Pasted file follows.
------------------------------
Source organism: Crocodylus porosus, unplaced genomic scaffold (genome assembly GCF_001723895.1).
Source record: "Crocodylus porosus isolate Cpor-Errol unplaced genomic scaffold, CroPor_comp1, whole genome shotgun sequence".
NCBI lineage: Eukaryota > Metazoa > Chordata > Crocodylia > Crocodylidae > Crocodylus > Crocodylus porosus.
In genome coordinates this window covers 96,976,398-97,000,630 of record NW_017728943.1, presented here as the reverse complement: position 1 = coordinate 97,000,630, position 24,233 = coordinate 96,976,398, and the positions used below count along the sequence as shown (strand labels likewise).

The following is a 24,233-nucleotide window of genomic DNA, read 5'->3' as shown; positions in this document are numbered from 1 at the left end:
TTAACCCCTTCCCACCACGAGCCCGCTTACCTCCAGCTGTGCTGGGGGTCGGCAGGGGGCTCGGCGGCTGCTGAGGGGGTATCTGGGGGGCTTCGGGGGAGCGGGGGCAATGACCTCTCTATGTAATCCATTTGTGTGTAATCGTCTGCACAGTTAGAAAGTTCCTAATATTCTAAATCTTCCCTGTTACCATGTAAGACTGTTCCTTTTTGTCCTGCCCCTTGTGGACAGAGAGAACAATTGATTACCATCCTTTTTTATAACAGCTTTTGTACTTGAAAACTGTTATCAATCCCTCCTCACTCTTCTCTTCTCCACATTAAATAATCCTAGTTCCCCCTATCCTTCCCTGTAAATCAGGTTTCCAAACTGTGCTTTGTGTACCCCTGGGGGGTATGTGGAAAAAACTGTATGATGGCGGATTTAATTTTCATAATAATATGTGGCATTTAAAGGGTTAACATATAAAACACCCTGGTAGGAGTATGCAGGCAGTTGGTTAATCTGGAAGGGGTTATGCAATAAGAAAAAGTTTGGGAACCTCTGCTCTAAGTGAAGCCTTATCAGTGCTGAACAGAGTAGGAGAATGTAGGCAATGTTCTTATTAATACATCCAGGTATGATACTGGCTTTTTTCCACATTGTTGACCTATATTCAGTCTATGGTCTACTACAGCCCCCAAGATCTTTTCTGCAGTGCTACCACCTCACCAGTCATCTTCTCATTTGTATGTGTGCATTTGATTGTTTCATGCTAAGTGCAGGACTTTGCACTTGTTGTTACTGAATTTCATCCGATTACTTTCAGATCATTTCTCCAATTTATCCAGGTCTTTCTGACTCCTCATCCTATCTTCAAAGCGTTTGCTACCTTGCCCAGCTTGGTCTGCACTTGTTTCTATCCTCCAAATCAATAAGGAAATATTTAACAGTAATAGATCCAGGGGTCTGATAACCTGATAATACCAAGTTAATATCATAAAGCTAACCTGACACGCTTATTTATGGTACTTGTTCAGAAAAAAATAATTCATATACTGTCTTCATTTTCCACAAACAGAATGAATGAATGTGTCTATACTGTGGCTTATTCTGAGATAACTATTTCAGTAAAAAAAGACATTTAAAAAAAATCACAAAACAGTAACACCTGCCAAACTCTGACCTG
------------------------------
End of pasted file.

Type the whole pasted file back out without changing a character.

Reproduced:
Source organism: Crocodylus porosus, unplaced genomic scaffold (genome assembly GCF_001723895.1).
Source record: "Crocodylus porosus isolate Cpor-Errol unplaced genomic scaffold, CroPor_comp1, whole genome shotgun sequence".
NCBI lineage: Eukaryota > Metazoa > Chordata > Crocodylia > Crocodylidae > Crocodylus > Crocodylus porosus.
In genome coordinates this window covers 96,976,398-97,000,630 of record NW_017728943.1, presented here as the reverse complement: position 1 = coordinate 97,000,630, position 24,233 = coordinate 96,976,398, and the positions used below count along the sequence as shown (strand labels likewise).

The following is a 24,233-nucleotide window of genomic DNA, read 5'->3' as shown; positions in this document are numbered from 1 at the left end:
TTAACCCCTTCCCACCACGAGCCCGCTTACCTCCAGCTGTGCTGGGGGTCGGCAGGGGGCTCGGCGGCTGCTGAGGGGGTATCTGGGGGGCTTCGGGGGAGCGGGGGCAATGACCTCTCTATGTAATCCATTTGTGTGTAATCGTCTGCACAGTTAGAAAGTTCCTAATATTCTAAATCTTCCCTGTTACCATGTAAGACTGTTCCTTTTTGTCCTGCCCCTTGTGGACAGAGAGAACAATTGATTACCATCCTTTTTTATAACAGCTTTTGTACTTGAAAACTGTTATCAATCCCTCCTCACTCTTCTCTTCTCCACATTAAATAATCCTAGTTCCCCCTATCCTTCCCTGTAAATCAGGTTTCCAAACTGTGCTTTGTGTACCCCTGGGGGGTATGTGGAAAAAACTGTATGATGGCGGATTTAATTTTCATAATAATATGTGGCATTTAAAGGGTTAACATATAAAACACCCTGGTAGGAGTATGCAGGCAGTTGGTTAATCTGGAAGGGGTTATGCAATAAGAAAAAGTTTGGGAACCTCTGCTCTAAGTGAAGCCTTATCAGTGCTGAACAGAGTAGGAGAATGTAGGCAATGTTCTTATTAATACATCCAGGTATGATACTGGCTTTTTTCCACATTGTTGACCTATATTCAGTCTATGGTCTACTACAGCCCCCAAGATCTTTTCTGCAGTGCTACCACCTCACCAGTCATCTTCTCATTTGTATGTGTGCATTTGATTGTTTCATGCTAAGTGCAGGACTTTGCACTTGTTGTTACTGAATTTCATCCGATTACTTTCAGATCATTTCTCCAATTTATCCAGGTCTTTCTGACTCCTCATCCTATCTTCAAAGCGTTTGCTACCTTGCCCAGCTTGGTCTGCACTTGTTTCTATCCTCCAAATCAATAAGGAAATATTTAACAGTAATAGATCCAGGGGTCTGATAACCTGATAATACCAAGTTAATATCATAAAGCTAACCTGACACGCTTATTTATGGTACTTGTTCAGAAAAAAATAATTCATATACTGTCTTCATTTTCCACAAACAGAATGAATGAATGTGTCTATACTGTGGCTTATTCTGAGATAACTATTTCAGTAAAAAAAGACATTTAAAAAAAATCACAAAACAGTAACACCTGCCAAACTCTGACCTG